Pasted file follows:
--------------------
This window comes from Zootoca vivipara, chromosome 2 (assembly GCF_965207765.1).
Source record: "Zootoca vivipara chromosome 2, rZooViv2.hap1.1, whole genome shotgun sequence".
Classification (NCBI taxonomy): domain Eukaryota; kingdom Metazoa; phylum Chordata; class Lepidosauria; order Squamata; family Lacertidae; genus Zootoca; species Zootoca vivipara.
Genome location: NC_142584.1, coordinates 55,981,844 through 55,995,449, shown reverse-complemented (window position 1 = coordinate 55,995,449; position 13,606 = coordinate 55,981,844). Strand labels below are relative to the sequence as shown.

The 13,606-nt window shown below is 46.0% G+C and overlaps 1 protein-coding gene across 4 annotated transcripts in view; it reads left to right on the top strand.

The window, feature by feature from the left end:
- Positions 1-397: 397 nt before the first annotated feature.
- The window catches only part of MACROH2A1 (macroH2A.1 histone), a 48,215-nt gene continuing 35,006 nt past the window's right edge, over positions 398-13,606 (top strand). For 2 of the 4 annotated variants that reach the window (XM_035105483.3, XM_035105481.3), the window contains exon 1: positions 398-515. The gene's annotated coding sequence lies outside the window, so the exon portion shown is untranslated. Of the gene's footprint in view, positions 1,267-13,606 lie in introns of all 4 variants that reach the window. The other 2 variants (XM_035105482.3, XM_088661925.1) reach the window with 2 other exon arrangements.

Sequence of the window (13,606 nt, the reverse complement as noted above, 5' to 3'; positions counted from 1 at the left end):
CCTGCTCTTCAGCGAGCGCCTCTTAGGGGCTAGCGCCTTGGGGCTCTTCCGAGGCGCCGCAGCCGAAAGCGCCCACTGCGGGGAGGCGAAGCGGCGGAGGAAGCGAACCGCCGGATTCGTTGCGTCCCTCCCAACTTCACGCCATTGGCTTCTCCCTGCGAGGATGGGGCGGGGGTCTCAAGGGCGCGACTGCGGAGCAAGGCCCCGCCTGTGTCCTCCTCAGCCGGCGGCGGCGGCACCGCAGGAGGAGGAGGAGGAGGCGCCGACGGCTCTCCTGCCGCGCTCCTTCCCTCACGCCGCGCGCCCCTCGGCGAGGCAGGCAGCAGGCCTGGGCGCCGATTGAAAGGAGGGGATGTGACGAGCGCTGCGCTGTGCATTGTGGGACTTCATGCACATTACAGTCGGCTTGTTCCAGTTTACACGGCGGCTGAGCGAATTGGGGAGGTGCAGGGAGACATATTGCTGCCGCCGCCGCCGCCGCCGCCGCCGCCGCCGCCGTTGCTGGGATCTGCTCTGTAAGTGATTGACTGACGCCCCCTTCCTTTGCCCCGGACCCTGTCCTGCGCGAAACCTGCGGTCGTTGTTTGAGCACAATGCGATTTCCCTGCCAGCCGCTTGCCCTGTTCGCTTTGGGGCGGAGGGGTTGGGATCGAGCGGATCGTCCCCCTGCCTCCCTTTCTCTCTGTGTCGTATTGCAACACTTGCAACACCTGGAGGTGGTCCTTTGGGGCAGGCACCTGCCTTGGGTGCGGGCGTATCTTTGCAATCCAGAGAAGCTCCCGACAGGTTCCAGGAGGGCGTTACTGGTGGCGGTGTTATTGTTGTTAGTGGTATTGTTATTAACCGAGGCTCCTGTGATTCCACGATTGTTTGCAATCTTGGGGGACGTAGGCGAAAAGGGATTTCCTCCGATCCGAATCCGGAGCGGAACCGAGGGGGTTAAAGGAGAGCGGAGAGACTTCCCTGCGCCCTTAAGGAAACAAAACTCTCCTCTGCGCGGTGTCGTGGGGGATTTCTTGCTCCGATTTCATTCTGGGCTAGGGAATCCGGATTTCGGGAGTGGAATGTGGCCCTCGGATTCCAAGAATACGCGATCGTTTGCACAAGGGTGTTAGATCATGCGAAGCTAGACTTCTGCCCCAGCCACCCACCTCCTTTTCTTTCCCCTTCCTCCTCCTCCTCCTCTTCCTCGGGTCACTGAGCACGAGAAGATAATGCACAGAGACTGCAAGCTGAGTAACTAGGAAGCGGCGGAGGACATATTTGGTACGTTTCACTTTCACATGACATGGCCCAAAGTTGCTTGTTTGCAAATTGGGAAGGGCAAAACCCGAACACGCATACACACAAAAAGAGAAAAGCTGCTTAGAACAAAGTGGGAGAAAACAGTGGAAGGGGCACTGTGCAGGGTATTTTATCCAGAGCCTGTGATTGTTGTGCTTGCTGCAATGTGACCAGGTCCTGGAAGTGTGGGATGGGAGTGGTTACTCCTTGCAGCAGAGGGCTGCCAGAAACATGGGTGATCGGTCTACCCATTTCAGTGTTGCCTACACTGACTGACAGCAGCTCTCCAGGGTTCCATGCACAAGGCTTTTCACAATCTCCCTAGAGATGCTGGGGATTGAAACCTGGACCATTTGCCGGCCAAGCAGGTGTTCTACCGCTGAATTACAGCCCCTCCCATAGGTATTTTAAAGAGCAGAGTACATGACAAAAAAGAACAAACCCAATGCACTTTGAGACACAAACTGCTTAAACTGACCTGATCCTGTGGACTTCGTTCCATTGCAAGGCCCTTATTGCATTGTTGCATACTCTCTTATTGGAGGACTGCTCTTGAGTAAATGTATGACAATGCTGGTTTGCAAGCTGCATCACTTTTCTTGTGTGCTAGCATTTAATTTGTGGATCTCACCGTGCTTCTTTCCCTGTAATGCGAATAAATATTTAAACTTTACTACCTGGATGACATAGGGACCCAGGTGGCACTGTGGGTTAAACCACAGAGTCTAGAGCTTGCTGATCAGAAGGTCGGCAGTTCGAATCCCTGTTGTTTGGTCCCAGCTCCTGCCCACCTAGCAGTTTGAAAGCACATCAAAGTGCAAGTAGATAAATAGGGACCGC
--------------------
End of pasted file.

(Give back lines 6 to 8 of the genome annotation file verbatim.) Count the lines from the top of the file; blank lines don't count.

The window, feature by feature from the left end:
- Positions 1-397: 397 nt before the first annotated feature.
- The window catches only part of MACROH2A1 (macroH2A.1 histone), a 48,215-nt gene continuing 35,006 nt past the window's right edge, over positions 398-13,606 (top strand). For 2 of the 4 annotated variants that reach the window (XM_035105483.3, XM_035105481.3), the window contains exon 1: positions 398-515. The gene's annotated coding sequence lies outside the window, so the exon portion shown is untranslated. Of the gene's footprint in view, positions 1,267-13,606 lie in introns of all 4 variants that reach the window. The other 2 variants (XM_035105482.3, XM_088661925.1) reach the window with 2 other exon arrangements.